TORONTO YOUNG OFFENDERS LAWYER

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TORONTO YOUNG OFFENDERS LAWYER

Since April 1, 2003, young offenders have been subject to the Youth Criminal Justice Act (YCJA). The YCJA replaced the former Young Offenders Act with the objective of reducing rates of incarceration and focus on rehabilitation and reintegration. From a police standpoint, deterrence was not generally used as a sentencing principle. There have, however, been some recent statutory amendments which impact how youths are handled in the criminal justice system. We have extensive knowledge and experience working with youths alleged of committing offences under the recent amendments.

On October 23, 2012, the amendments to the YCJA prescribed in Part 4 of Bill C-10, The Safe Streets and Communities Act became effective. This Bill amends the YCJA to alter the framework governing the imposition of an adult sentence;  broaden the circumstances in which a youth custodial sentence may be imposed; revise the objectives of the youth criminal justice system; modify youth sentencing principles; and provide a framework for determining whether a young person should be denied bail. The overall nature of the amendments are more punitive towards youths.

We handle many situations where young people who attend school regularly, have no criminal record and come from good families, face serious allegations of assaults, sexual assault, assaulting police, theft, fraud, robbery, murder, weapon offences, driving and trespassing offences, home invasion and frequently mischief. Many of these individuals are not criminals, but were simply caught up in the wrong crowd.

In the Firm’s R. v. M.R. [2017], Jordan Donich defended a young female charged with various Assault and Robery allegations at a public event. After obtaining all disclosure, it was revealed she not properly identified in a photo lineup by other youth witnesses, all charges were then withdrawn. Our primary objective in dealing with youths is to avoid any form of criminal record or penal sanctions. In contrast to the alleged behavior which forms the subject matter of the charge, we persuasively and strategically incorporate the actual character of the accused in context of the defence.

TORONTO YOUTH CRIME LAWYER

Frequently Asked Questions

What is a Young Person?
What is a Serious Offence?
What is a Violent Offence?
What is a Serious Violent Offence?
When can a Youth be Subject to Adult Sentences?

What is a Young Person?

A young person is defined in the Youth Criminal Justice Act (YCJA) as a person who is or, in the absence of evidence to the contrary, appears to be twelve years old or older, but less than eighteen years old and, if the context requires, includes any person who is charged under the YCJA with having committed an offence while he or she was a young person or who is found guilty of an offence under the YCJA.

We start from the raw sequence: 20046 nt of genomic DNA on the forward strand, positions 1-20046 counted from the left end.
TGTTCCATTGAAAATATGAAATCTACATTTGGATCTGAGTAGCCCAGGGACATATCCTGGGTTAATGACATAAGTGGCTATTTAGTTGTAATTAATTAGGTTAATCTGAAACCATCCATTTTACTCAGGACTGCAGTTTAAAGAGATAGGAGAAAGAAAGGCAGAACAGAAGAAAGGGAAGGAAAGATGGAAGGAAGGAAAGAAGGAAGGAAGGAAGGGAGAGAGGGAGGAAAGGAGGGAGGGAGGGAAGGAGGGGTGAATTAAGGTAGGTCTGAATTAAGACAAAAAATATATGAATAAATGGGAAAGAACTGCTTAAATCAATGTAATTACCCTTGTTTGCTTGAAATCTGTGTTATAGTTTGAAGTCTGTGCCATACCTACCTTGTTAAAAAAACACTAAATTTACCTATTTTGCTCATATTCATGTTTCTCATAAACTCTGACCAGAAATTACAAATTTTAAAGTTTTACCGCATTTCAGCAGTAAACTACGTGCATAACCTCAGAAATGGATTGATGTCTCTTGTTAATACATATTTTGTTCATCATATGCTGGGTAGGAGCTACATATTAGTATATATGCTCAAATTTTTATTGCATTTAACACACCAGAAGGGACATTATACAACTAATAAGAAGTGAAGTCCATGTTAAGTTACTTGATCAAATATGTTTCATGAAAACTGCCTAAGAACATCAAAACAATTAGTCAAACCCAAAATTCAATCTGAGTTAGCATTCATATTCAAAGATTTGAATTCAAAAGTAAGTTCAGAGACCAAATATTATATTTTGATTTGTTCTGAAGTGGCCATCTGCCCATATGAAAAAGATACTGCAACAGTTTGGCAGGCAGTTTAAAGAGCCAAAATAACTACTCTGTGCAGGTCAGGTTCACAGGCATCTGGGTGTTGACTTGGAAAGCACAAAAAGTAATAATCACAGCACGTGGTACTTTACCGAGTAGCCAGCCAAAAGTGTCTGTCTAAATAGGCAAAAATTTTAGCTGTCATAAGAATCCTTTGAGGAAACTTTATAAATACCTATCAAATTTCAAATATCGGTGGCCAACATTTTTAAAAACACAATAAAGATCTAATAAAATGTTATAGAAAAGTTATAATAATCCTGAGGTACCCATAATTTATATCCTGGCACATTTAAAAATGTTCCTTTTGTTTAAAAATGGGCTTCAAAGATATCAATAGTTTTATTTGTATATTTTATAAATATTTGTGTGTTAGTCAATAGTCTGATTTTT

What is a Serious Offence?

Bill C-10 set out new definitions within the Youth Criminal Justice Act. A serious offence is defined as an indictable offence under an Act of Parliament for which the maximum punishment is imprisonment for five years or more.

What is a Violent Offence?

Bill C-10 set out new definitions within the Youth Criminal Justice Act. A violent offences is defined as an offence committed by a young person that includes as an element the causing of bodily harm; an attempt or a threat to commit an offence; or an offence in the commission of which a young person endangers the life or safety of another person by creating a substantial likelihood of causing bodily harm.

What is a Serious Violent Offence?

Bill C-10 set out new definitions within the Youth Criminal Justice Act. A serious violent offence is defined as murder, attempted murder, manslaughter, or aggravated sexual assault.

When can a Youth be Subject to Adult Sentences?

For certain offences, the Attorney General, can make an application for the imposition of an adult sentence and bears the onus to satisfying the requirements to impose an adult sentence have been satisfied.

The Attorney General can apply for the imposition of an adult sentence if the youth has been found guilty of an offence for which an adult is liable to a term of incarceration of more than two years and where the offence was committed after the youth attained 14 years of age.

Youth crime is complex and prosecuted differently than adults. Many of the youths we handle, are not criminals, but were simply caught up in the wrong crowd. We have substantial understanding of youth law and its relationship to new statutory amendments. Ultimately, our objective is to provide these individuals a further chance, with no criminal record.

416-DEFENCE | 416-333-3623

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